MISSISSIPPI


MISSISSIPPI

On January 9, 1961, Mississippi became the second Southern state to secede from the Union, after South Carolina, and one of its sons, Jefferson Davis, would become President of the new Confederate States of America. Nearly 800,000 people populated Mississippi, with well over half, 436,000, being slaves. Mississippians formed over 50 infantry regiments and battalions for the Confederacy, as well as about 30 artillery batteries and battalion and over a dozen cavalry regiments. For the Union, 8 infantry regiments and one cavalry regiment were formed from former slaves in addition to 2 heavy artillery regiments.

October 3-4, 1862, saw the Battle of Corinth, but the largest and most important action in Mississippi was General U. S. Grant's Vicksburg Campaign, which included battles at Chickasaw Bayou, Grand Gulf, Port Gibson, Jackson, Big Black River Bridge, and the siege of Vicksburg itself. The capture of Vicksburg by the Union, in conjunction the capture of Port Hudson in Louisiana, gave complete control of the Mississippi River to Federal forces, cutting the Confederacy in half and isolating the Trans-Mississippi. Mississippi was readmitted to the Union in 1870.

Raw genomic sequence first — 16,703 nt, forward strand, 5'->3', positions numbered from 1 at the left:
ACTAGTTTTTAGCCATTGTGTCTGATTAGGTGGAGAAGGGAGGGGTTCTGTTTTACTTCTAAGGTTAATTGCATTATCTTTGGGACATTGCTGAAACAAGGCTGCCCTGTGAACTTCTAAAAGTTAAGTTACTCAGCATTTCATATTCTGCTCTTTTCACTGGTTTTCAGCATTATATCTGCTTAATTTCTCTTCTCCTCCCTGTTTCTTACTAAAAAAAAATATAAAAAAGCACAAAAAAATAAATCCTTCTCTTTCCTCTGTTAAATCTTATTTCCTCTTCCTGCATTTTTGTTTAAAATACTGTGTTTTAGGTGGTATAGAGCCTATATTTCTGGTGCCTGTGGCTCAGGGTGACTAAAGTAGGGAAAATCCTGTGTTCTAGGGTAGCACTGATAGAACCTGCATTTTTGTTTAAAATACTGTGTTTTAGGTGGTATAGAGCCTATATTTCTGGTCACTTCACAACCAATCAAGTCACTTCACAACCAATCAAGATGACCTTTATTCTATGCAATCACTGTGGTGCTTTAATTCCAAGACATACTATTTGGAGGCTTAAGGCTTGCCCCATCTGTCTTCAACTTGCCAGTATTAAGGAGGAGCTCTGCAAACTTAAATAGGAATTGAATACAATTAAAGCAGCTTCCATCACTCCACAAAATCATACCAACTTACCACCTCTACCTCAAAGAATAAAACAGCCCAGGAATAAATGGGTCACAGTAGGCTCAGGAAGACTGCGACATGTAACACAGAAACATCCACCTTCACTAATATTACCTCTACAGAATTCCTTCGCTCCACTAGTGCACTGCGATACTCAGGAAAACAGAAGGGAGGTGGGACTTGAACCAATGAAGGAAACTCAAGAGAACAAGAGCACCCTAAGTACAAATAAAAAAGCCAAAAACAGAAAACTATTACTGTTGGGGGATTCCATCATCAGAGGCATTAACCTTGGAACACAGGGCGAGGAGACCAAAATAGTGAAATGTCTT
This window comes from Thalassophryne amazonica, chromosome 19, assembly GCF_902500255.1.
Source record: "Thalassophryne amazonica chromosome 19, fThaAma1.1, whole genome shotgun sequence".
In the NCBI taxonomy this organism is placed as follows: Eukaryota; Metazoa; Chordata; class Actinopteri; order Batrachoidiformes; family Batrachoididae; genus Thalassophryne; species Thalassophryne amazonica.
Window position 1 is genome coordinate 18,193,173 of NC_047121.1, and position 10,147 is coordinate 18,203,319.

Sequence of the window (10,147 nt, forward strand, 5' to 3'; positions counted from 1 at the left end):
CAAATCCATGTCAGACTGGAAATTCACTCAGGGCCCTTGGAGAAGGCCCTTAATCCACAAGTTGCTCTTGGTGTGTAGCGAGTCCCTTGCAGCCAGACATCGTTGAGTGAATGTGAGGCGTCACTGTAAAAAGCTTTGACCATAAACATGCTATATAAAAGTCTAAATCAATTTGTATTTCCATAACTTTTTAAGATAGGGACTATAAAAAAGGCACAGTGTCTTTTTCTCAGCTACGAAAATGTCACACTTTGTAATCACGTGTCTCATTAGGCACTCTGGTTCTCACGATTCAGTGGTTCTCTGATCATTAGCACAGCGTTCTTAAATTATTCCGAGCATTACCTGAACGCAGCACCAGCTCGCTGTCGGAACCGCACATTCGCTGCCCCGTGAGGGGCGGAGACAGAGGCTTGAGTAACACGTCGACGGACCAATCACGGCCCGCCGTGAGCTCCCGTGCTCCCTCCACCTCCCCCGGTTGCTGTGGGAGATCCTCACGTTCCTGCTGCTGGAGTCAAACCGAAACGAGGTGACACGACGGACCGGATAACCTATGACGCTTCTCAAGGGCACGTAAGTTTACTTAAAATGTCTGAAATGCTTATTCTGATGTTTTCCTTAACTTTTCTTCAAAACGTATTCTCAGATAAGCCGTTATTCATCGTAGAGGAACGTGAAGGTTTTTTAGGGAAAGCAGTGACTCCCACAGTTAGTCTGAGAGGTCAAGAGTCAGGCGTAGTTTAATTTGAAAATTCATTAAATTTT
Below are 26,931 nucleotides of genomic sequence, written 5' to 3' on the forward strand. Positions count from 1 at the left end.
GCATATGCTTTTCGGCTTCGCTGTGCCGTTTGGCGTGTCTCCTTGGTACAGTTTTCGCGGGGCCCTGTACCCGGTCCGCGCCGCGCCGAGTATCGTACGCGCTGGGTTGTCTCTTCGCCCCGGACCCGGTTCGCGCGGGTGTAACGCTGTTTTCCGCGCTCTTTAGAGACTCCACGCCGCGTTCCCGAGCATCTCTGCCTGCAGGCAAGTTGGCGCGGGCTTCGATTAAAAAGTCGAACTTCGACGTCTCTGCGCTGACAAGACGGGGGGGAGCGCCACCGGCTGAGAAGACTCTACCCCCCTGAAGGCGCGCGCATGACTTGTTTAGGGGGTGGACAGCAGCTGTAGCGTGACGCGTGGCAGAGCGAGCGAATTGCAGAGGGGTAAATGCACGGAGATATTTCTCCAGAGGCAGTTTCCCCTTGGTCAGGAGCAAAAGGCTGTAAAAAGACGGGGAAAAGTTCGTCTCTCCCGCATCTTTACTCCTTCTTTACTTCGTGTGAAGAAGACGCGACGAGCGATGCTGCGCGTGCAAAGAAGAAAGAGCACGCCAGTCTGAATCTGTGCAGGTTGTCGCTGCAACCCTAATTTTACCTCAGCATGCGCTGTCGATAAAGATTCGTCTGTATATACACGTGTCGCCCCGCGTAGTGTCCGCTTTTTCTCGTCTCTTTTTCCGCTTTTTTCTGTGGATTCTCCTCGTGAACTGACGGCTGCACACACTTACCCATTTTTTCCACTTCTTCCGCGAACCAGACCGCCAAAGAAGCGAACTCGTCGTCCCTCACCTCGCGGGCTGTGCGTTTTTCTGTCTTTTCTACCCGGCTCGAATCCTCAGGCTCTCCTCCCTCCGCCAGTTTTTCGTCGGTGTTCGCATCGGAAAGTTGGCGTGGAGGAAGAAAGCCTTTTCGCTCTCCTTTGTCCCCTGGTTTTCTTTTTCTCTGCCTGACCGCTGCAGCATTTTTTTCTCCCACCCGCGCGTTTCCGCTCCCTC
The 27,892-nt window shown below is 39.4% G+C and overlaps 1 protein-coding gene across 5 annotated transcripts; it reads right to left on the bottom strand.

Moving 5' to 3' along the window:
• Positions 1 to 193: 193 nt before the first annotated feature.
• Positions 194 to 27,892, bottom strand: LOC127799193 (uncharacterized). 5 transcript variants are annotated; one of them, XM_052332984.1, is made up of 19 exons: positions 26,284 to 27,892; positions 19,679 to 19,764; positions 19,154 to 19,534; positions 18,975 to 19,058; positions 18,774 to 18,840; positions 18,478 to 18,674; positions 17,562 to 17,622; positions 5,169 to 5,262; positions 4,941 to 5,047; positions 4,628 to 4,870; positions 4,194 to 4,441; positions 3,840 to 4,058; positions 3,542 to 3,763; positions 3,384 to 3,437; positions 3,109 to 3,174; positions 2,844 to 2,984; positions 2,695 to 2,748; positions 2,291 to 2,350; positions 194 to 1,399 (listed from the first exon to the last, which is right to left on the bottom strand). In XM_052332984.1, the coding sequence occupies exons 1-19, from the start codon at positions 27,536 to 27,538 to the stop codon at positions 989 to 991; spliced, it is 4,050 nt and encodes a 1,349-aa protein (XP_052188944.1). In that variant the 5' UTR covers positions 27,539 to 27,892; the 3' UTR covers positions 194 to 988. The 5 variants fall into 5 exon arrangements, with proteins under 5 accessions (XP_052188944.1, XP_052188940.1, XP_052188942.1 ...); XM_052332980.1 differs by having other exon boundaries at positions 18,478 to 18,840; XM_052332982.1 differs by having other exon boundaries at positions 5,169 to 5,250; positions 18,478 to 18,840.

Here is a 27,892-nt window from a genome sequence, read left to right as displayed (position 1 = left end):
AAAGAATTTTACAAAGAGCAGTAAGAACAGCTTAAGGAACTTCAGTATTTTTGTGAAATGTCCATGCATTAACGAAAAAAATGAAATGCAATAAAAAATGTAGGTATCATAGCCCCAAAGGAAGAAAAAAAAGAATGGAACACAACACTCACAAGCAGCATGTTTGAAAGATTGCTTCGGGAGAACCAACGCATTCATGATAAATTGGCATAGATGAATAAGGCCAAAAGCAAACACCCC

Mississippi: Confederate:

Infantry

Artillery

Cavalry

Ordinance of Secession